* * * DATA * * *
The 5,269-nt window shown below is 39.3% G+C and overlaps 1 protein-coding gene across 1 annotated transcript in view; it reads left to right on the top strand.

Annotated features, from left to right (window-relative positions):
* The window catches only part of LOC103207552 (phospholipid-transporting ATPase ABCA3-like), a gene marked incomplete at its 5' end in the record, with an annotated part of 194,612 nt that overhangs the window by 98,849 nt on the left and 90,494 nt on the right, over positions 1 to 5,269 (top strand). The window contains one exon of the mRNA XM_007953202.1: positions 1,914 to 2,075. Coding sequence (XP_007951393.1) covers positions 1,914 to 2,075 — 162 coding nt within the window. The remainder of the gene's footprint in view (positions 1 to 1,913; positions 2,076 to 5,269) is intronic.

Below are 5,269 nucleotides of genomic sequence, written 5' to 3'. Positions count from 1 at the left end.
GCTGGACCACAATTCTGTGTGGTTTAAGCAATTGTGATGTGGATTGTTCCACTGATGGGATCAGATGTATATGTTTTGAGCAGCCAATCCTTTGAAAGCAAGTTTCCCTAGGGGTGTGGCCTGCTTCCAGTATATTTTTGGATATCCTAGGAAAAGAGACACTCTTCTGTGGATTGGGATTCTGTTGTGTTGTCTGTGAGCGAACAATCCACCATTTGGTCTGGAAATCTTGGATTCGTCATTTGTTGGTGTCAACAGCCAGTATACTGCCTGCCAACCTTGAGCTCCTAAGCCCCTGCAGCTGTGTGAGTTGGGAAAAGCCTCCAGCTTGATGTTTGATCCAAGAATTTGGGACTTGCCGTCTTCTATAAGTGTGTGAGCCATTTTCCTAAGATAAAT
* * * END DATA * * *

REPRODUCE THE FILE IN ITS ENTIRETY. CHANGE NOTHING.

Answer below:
The 5,269-nt window shown below is 39.3% G+C and overlaps 1 protein-coding gene across 1 annotated transcript in view; it reads left to right on the top strand.

Annotated features, from left to right (window-relative positions):
* The window catches only part of LOC103207552 (phospholipid-transporting ATPase ABCA3-like), a gene marked incomplete at its 5' end in the record, with an annotated part of 194,612 nt that overhangs the window by 98,849 nt on the left and 90,494 nt on the right, over positions 1 to 5,269 (top strand). The window contains one exon of the mRNA XM_007953202.1: positions 1,914 to 2,075. Coding sequence (XP_007951393.1) covers positions 1,914 to 2,075 — 162 coding nt within the window. The remainder of the gene's footprint in view (positions 1 to 1,913; positions 2,076 to 5,269) is intronic.

Below are 5,269 nucleotides of genomic sequence, written 5' to 3'. Positions count from 1 at the left end.
GCTGGACCACAATTCTGTGTGGTTTAAGCAATTGTGATGTGGATTGTTCCACTGATGGGATCAGATGTATATGTTTTGAGCAGCCAATCCTTTGAAAGCAAGTTTCCCTAGGGGTGTGGCCTGCTTCCAGTATATTTTTGGATATCCTAGGAAAAGAGACACTCTTCTGTGGATTGGGATTCTGTTGTGTTGTCTGTGAGCGAACAATCCACCATTTGGTCTGGAAATCTTGGATTCGTCATTTGTTGGTGTCAACAGCCAGTATACTGCCTGCCAACCTTGAGCTCCTAAGCCCCTGCAGCTGTGTGAGTTGGGAAAAGCCTCCAGCTTGATGTTTGATCCAAGAATTTGGGACTTGCCGTCTTCTATAAGTGTGTGAGCCATTTTCCTAAGATAAAT